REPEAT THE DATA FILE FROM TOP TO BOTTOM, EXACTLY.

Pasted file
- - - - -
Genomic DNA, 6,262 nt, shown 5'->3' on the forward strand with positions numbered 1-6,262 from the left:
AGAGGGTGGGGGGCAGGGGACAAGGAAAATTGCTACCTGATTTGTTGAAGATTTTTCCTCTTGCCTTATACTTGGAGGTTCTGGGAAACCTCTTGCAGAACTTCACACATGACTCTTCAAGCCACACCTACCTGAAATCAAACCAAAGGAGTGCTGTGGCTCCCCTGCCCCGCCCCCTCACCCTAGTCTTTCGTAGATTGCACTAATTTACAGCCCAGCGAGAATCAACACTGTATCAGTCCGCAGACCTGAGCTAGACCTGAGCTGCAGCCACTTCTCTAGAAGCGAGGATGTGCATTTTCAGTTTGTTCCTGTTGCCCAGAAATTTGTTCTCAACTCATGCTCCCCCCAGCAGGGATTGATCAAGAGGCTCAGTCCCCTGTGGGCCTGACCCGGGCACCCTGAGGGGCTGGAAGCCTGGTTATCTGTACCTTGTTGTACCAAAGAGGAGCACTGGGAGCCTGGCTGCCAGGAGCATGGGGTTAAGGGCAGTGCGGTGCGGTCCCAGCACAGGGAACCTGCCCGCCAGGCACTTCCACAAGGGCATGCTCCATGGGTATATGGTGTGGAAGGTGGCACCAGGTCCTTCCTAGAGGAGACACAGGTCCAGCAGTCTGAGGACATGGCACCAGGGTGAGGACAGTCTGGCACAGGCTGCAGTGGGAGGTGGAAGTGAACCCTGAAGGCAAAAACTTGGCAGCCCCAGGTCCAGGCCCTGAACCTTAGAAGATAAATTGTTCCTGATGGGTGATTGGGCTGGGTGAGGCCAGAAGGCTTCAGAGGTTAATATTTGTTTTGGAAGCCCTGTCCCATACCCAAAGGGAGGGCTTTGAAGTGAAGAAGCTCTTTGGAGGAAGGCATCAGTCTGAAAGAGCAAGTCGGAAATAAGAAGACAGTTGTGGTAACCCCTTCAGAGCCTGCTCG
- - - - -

Genomic DNA, 6,262 nt, shown 5'->3' on the forward strand with positions numbered 1-6,262 from the left:
AGAGGGTGGGGGGCAGGGGACAAGGAAAATTGCTACCTGATTTGTTGAAGATTTTTCCTCTTGCCTTATACTTGGAGGTTCTGGGAAACCTCTTGCAGAACTTCACACATGACTCTTCAAGCCACACCTACCTGAAATCAAACCAAAGGAGTGCTGTGGCTCCCCTGCCCCGCCCCCTCACCCTAGTCTTTCGTAGATTGCACTAATTTACAGCCCAGCGAGAATCAACACTGTATCAGTCCGCAGACCTGAGCTAGACCTGAGCTGCAGCCACTTCTCTAGAAGCGAGGATGTGCATTTTCAGTTTGTTCCTGTTGCCCAGAAATTTGTTCTCAACTCATGCTCCCCCCAGCAGGGATTGATCAAGAGGCTCAGTCCCCTGTGGGCCTGACCCGGGCACCCTGAGGGGCTGGAAGCCTGGTTATCTGTACCTTGTTGTACCAAAGAGGAGCACTGGGAGCCTGGCTGCCAGGAGCATGGGGTTAAGGGCAGTGCGGTGCGGTCCCAGCACAGGGAACCTGCCCGCCAGGCACTTCCACAAGGGCATGCTCCATGGGTATATGGTGTGGAAGGTGGCACCAGGTCCTTCCTAGAGGAGACACAGGTCCAGCAGTCTGAGGACATGGCACCAGGGTGAGGACAGTCTGGCACAGGCTGCAGTGGGAGGTGGAAGTGAACCCTGAAGGCAAAAACTTGGCAGCCCCAGGTCCAGGCCCTGAACCTTAGAAGATAAATTGTTCCTGATGGGTGATTGGGCTGGGTGAGGCCAGAAGGCTTCAGAGGTTAATATTTGTTTTGGAAGCCCTGTCCCATACCCAAAGGGAGGGCTTTGAAGTGAAGAAGCTCTTTGGAGGAAGGCATCAGTCTGAAAGAGCAAGTCGGAAATAAGAAGACAGTTGTGGTAACCCCTTCAGAGCCTGCTCG